We were discharged July 3rd. On July 6th, I took Davis to his lactation appointment at the hospital. Everything was great. He was gaining weight, didn't have a fever, and looked perfect. Later that afternoon, I noticed that he felt warm. At first, I just tried to put it out of my mind, thinking he was just warm from being swaddled. Something about him being warm bothered me. I believe the Holy Spirit was guiding me to check his temperature. When I checked, it was 101.2. I panicked, and immediately took him to our pediatrician. He sent us to EAMC. After some tests and examinations, Davis was diagnosed with bacterial meningitis. He would need to spend two weeks on antibiotics at the hospital. We were devastated and so worried for him. 



The first night at the hospital, I remember holding Davis, sobbing and praying for God to heal him. At this point, Tucker and I both thought things couldn't possibly get any worse, and then they did. 


The third day at the hospital, Davis quit eating. I couldn't get him to eat anything! Our nurse took charge right away, checking his oxygenation levels. She noticed right away that something wasn't right. Our pediatrician ordered an echo, and it was sent to a cardiologist in Montgomery. The cardiologist in Montgomery said it looked like a possible coarctation of the aorta. Davis was airlifted to Children's Hospital in Birmingham.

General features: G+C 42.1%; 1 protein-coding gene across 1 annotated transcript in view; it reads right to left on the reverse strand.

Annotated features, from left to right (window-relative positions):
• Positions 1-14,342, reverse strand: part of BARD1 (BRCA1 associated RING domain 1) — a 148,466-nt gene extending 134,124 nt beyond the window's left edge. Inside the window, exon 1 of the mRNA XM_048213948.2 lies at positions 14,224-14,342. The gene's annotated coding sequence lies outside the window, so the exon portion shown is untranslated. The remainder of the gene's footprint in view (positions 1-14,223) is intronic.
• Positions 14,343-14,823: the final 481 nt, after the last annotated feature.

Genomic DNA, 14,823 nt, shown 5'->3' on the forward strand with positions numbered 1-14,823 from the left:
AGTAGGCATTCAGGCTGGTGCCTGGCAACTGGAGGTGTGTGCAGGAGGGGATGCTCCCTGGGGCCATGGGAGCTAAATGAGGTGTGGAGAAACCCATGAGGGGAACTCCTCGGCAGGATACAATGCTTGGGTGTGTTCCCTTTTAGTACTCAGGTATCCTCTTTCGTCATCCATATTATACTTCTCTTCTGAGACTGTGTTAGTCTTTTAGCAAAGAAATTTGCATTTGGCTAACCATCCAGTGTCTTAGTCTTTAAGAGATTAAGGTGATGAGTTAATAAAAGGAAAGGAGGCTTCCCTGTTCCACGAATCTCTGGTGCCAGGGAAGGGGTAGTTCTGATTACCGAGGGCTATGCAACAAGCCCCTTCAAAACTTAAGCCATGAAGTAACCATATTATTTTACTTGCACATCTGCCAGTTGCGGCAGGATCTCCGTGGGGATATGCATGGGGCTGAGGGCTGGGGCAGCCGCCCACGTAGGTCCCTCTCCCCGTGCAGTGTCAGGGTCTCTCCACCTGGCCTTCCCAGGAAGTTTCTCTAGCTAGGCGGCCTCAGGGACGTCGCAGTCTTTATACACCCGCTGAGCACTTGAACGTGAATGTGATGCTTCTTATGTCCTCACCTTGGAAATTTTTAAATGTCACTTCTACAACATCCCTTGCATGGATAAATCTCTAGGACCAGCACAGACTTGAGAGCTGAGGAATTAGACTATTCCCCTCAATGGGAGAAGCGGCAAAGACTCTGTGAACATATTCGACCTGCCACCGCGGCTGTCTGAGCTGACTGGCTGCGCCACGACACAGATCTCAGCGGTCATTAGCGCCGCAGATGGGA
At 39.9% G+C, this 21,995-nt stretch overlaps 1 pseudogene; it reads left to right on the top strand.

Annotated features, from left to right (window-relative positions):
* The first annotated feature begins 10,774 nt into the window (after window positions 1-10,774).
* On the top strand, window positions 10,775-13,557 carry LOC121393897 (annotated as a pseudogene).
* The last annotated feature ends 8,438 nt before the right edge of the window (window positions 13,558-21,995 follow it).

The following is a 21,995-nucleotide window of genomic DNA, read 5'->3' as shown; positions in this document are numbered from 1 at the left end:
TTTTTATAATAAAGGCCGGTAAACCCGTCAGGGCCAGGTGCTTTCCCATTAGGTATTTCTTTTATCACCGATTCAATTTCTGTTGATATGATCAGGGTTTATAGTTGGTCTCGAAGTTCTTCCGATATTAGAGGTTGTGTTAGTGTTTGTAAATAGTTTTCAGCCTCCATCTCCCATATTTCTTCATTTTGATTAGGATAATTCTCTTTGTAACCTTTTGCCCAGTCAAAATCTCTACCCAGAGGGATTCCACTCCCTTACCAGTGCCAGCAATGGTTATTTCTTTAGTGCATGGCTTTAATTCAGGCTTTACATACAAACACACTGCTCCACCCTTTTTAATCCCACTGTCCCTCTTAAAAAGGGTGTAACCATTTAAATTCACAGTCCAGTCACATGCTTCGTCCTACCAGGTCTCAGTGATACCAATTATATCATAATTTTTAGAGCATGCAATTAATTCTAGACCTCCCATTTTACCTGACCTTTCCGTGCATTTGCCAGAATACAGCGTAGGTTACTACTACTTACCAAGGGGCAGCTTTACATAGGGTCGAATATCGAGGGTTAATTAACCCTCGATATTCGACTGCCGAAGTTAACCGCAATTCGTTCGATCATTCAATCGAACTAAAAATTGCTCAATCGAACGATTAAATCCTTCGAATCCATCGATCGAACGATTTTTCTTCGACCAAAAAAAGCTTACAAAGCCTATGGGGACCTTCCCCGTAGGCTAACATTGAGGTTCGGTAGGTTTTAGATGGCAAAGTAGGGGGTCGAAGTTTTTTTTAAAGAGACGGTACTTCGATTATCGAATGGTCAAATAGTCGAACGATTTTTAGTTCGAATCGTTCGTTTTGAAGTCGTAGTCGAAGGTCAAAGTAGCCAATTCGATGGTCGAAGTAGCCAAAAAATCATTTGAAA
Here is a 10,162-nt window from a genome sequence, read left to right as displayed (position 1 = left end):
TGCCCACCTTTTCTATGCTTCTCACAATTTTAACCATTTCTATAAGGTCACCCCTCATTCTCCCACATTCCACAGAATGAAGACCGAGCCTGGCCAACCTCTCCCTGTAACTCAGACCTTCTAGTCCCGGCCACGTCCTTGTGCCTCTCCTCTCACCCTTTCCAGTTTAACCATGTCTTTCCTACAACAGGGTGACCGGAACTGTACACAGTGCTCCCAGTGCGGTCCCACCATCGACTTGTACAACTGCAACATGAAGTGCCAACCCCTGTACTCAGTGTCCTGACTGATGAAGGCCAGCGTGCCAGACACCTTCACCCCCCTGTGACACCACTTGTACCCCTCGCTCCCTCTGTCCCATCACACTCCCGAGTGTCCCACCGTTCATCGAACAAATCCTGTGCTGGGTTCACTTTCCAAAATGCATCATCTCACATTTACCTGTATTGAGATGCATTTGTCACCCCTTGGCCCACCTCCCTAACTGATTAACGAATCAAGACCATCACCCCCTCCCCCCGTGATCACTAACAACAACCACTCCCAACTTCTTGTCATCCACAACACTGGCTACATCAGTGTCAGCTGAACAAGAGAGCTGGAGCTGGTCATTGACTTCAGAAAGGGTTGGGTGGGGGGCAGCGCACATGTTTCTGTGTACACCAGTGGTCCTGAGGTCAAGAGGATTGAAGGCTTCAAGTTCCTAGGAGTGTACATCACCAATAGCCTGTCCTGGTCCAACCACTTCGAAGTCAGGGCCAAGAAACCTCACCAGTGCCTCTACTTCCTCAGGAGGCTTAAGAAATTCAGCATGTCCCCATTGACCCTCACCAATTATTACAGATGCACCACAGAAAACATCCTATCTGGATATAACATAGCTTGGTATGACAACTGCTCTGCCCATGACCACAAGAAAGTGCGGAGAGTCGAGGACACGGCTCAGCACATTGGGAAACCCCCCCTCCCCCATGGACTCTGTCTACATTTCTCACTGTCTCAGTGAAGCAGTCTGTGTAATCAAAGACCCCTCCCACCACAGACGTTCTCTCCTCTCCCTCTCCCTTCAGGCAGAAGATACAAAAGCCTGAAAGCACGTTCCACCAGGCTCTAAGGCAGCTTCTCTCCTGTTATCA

One of the hardest things we've had to do as parents was to send our baby in a helicopter not knowing whether he would make the trip or not. It was a very anxious and worried two hour car ride to Birmingham. When we arrived, the doctors couldn't tell us much. They weren't sure it was a coarctation, because Davis just seemed too sick for that to be the problem. Further echoes determined that the left side of his heart had completely quit working, probably due to a virus. 

We nearly lost him that night. Thankfully, God gave his little body strength and the doctors the wisdom to know how to keep him alive. Tucker and I were a mess. How could we not be? Our baby was teetering a fine line between life and death. 

A team of infectious disease doctors worked diligently to try and determine what virus caused Davis' heart failure. After many tests, it was determined that the enterovirus was to blame. This is the same virus that causes Hand, Foot, and Mouth. It was also the cause of the meningitis. I'm so thankful to God that we at least have an answer. Many parents don't ever know what virus caused the heart failure.